1. Plain old e-mail spam: filters, firewalls, and the trusty “block sender” function on our personal e-mail in-boxes are about the best we can do, however it still gets through, somehow. Unsolicited messages offering us everything from unfailing wealth increasing advice to physical perfection—in-box clutter. Thankfully we have a delete key!
2. Skype: like telemarketers, people find us and call with offers of activities we may not be interested in—digital telephone clutter. When I first joined Skype, I began receiving a multitude of messages before I even made one. Of course, I knew none of these people, and was less than interested in chatting with them. The good thing then was that I didn’t know how to answer a Skype call, so they went no-where. Maybe not knowing is a good thing, sometimes.
3. FaceBook: a great social networking tool, like Skype, Friend requests arrive from people and places I know nothing about, or on subjects I have no desire to discuss. In addition to that, people we have “Friended” post comments on our Wall that is potentially embarrassing—now we have Wall clutter! If we’re using FaceBook for business networking purposes, this doesn’t reflect well on our professional image. Again, FaceBook has provided a function to block these. Whew!
4. Cell Phone: telemarketers have found our cell phone numbers and are now calling at a frightening rate. And, if we inadvertently answer one of these calls, we’re billed for the time! Like Skype, I received in-coming calls before I even made one. If only those engaging in such behavior would find something more productive to do. Whoever invented call display is to be lauded here—don’t recognize the number, don’t answer!
And another thing about cell phones—my carrier sends me text messages that I really don’t need. Am I being billed MY minutes for that too?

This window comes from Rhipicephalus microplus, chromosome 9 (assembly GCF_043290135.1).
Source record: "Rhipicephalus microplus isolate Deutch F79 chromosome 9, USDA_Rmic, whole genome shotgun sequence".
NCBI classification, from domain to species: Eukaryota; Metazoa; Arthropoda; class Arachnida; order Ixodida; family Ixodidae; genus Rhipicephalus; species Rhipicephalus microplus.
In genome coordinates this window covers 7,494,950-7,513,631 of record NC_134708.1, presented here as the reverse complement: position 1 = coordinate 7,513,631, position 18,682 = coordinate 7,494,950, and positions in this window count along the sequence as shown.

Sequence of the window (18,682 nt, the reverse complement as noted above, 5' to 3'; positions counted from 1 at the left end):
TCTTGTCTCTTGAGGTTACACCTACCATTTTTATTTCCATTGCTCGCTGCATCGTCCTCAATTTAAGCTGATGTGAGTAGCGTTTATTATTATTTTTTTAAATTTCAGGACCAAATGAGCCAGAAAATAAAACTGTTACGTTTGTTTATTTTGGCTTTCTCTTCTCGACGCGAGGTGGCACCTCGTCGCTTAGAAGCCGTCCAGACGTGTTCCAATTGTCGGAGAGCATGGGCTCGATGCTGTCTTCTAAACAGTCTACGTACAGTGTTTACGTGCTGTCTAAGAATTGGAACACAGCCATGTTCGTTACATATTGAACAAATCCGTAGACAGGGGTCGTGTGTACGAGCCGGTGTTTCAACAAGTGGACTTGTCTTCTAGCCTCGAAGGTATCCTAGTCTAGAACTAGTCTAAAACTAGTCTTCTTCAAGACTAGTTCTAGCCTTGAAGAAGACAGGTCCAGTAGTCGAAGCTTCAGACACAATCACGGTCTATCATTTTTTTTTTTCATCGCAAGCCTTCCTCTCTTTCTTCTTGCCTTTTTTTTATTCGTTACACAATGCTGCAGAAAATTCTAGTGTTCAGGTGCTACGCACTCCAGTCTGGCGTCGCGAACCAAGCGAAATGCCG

What about people so addicted to their Smart Phones that they have their noses attached to their devices all the time? Could we call this addiction clutter?
5. Twitter: all those tweets that are posted one after the other by the same person, and occupy the entire screen, eliminating the occasional tweets that contain something of interest—tweety clutter. The designers have helped here too. These followers can be blocked, and unblocked when days are slow.
All in all, I guess some of my concern about electronic clutter is less intense than I thought at first. There are ways to prevent electronic clutter from taking over our lives after all. It will take some effort and risk to return to the real world. Are we prepared to do that?
How do you feel about electronic clutter? What methods do you employ in your business life and your family life?
Please join the conversation? We’d love to hear from you.
© 2013 Moreen Torpy
We would be honored for you to reprint this article. If you do, please include the resource box below with the hyperlinks intact.
Moreen Torpy is the De-Clutter Coach, a Trained Professional Organizer, Author, and Speaker. Her new book is Going Forward: Downsizing, Moving and Settling In. See http://www.GoForwardDownsize.com for more about the book including where to purchase it, and http://www.decluttercoach.ca to learn about her organizing services and other books.